Much of the debate on conscience has addressed the ethics of refusal: the rights of providers to refuse to perform procedures to which they object and the interests of the patients who might be harmed by their refusals. But conscience can also be a positive force, grounding decision about offering care.
March 2016: Hastings Center Report
Hasan Shanawani
Conscientious objection (CO) is the refusal to perform a legal role or responsibility because of personal beliefs. In health care, conscientious objection involves practitioners not providing certain treatments to their patients, based on reasons of morality or "conscience." The development of conscientious objection among providers is complex and challenging. While there may exist good reasons to accommodate COs of clinical providers, the exercise of rights and beliefs of the provider has an impact on a patient's health and/ or their access to care...
April 2016: Journal of Religion and Health
Christian Fiala, Kristina Gemzell Danielsson, Oskari Heikinheimo, Jens A Guðmundsson, Joyce Arthur
Reproductive health care is the only field in medicine where health care professionals (HCPs) are allowed to limit a patient's access to a legal medical treatment - usually abortion or contraception - by citing their 'freedom of conscience.' However, the authors' position is that 'conscientious objection' ('CO') in reproductive health care should be called dishonourable disobedience because it violates medical ethics and the right to lawful health care, and should therefore be disallowed. Three countries - Sweden, Finland, and Iceland - do not generally permit HCPs in the public health care system to refuse to perform a legal medical service for reasons of 'CO' when the service is part of their professional duties...
June 2016: European Journal of Contraception & Reproductive Health Care
Sandra Paço, Sérgio Deodato
OBJECTIVE: To discuss conscientious objection in nursing, identifying the ethic and legal basis for this decision-making. METHODOLOGY: Qualitative study in which the methodology used was ethical reflection based on a legal analysis of the laws in question, proceeding to a bibliographical and documentary research CONCLUSIONS: Portuguese law and ethical pillars that form the basis of the Code of Ethics of nurses in Portugal defend the freedom of conscience as a professional practice...
December 2015: Revista Gaúcha de Enfermagem
L Syd M Johnson
Since its inception in 1968, the concept of whole-brain death has been contentious, and four decades on, controversy concerning the validity and coherence of whole-brain death continues unabated. Although whole-brain death is legally recognized and medically entrenched in the United States and elsewhere, there is reasonable disagreement among physicians, philosophers, and the public concerning whether brain death is really equivalent to death as it has been traditionally understood. A handful of states have acknowledged this plurality of viewpoints and enacted "conscience clauses" that require "reasonable accommodation" of religious and moral objections to the determination of death by neurological criteria...
March 2016: Journal of Bioethical Inquiry
François Beaufils
Both object of science and conscience, bioethics is concerned about the impact of biomedical research and its applications for the human person. Object of pluralistic and multidisciplinary thought and proposal, bioethics seeks to reconcile respect for fundamental values and progress in life sciences.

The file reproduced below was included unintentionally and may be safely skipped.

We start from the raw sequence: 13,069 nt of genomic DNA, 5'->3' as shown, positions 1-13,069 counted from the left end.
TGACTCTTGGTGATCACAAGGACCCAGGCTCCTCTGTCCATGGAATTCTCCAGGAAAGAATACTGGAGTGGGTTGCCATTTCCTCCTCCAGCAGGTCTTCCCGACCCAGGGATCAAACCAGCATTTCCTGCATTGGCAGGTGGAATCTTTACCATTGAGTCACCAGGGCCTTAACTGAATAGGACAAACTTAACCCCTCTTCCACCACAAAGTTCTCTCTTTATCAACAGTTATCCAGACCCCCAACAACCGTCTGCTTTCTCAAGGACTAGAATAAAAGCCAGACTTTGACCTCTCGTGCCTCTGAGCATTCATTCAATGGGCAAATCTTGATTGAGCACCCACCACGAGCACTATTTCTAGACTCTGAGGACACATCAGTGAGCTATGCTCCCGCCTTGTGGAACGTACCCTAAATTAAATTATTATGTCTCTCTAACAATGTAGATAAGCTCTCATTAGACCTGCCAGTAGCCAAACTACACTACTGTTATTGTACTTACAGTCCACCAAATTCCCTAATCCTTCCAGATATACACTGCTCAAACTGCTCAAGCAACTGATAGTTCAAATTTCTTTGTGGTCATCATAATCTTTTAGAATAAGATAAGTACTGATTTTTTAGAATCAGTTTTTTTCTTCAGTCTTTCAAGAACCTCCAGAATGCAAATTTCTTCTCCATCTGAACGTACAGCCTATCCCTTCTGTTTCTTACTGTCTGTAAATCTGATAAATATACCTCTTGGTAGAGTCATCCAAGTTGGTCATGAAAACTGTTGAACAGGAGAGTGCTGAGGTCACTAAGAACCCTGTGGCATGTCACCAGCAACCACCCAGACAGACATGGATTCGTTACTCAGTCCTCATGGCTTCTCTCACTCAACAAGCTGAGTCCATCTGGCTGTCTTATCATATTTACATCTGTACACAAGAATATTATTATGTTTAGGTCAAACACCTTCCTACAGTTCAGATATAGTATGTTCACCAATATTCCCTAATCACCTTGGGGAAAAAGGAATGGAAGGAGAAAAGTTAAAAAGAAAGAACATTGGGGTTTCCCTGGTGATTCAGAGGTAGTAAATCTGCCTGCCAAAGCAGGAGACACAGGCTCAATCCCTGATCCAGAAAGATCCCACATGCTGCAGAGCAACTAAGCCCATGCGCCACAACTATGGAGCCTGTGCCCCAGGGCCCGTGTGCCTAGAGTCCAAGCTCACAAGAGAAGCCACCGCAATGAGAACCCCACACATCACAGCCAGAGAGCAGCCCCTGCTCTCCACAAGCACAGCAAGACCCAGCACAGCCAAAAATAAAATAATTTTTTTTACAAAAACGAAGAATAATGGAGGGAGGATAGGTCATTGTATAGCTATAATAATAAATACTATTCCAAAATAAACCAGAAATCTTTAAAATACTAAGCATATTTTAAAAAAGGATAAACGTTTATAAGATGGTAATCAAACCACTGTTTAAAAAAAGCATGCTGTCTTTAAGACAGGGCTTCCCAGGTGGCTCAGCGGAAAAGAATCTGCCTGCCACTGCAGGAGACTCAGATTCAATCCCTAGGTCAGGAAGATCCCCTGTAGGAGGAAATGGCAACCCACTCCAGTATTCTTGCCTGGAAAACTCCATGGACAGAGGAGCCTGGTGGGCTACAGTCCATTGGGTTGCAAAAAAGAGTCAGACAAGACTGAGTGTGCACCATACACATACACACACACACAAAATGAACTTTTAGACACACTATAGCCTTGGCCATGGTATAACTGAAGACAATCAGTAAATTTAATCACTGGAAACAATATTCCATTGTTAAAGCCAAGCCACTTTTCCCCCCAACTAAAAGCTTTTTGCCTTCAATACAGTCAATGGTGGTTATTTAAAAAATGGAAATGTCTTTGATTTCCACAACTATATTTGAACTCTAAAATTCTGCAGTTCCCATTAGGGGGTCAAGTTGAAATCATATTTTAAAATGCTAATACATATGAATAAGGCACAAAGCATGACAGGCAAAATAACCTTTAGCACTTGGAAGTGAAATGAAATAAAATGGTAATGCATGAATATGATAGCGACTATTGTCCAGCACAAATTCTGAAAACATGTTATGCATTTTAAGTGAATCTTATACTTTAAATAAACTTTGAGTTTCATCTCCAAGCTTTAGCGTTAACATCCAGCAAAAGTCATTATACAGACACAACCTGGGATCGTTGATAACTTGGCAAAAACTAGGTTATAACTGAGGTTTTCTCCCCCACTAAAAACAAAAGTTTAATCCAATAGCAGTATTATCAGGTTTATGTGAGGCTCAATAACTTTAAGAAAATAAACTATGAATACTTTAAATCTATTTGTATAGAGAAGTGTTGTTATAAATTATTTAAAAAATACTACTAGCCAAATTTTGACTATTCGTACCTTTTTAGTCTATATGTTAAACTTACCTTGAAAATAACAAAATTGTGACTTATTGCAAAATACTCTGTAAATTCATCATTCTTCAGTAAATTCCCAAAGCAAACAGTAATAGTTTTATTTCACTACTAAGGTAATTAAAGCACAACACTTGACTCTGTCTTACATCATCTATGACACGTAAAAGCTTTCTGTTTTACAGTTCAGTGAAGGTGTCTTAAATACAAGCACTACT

December 2015: Soins; la Revue de Référence Infirmière
Peter West-Oram, Alena Buyx
The right to conscientious objection in the provision of healthcare is the subject of a lengthy, heated and controversial debate. Recently, a new dimension was added to this debate by the US Supreme Court's decision in Burwell vs. Hobby Lobby et al. which effectively granted rights to freedom of conscience to private, for-profit corporations. In light of this paradigm shift, we examine one of the most contentious points within this debate, the impact of granting conscience exemptions to healthcare providers on the ability of women to enjoy their rights to reproductive autonomy...
June 2016: Bioethics
Ronli Sifris
This article focuses on Tasmania's Reproductive Health (Access to Terminations) Act 2013, which decriminalises abortion in that State. The article first provides an overview of the Tasmanian legislation, comparing it with Victoria's Abortion Law Reform Act 2008. It then provides a more in-depth analysis of a doctor's right to "conscientious objection" and the requirement in both Acts of an "obligation to refer". The article concludes that ultimately, as a democratic society, it is important that both a woman's right to terminate a pregnancy and a doctor's right to freedom of conscience is respected...
June 2015: Journal of Law and Medicine
Felix Irmiš
A patient has to cope with an illness on a physical, mental and spiritual level. There exists a difference between religiousness and spirituality even though the approach has a common foundation. Nonreligious spirituality relates to an inner experience, transcendent states of consciousness, meaningfulness, responsibility, sympathy, ethics, humanisation, faith. We encounter the spiritual point of view in humanistic psychotherapy, pastoral medicine, work of hospital chaplains, New Age, psychotherapies with religious and alternative aspects, transpersonal psychotherapy, psycho-spiritual crises, unusual states of consciousness, in meditation, Yoga, relaxation, kinesiology, ethicotherapy, reincarnation therapy, positive motivation, holotropic breathing, etc...
2015: Casopís Lékar̆ů C̆eských
Kathleen M Morrell, Wendy Chavkin
PURPOSE OF REVIEW: Conscientious objection to reproductive healthcare (refusal to perform abortion, assisted reproductive technologies, prenatal diagnosis, contraception, including emergency contraception and sterilization, etc.) has become a widespread global phenomenon and constitutes a barrier to these services for many women. Adolescents are a particularly vulnerable group because some providers object to specific aspects of their reproductive healthcare because of their status as minors...
October 2015: Current Opinion in Obstetrics & Gynecology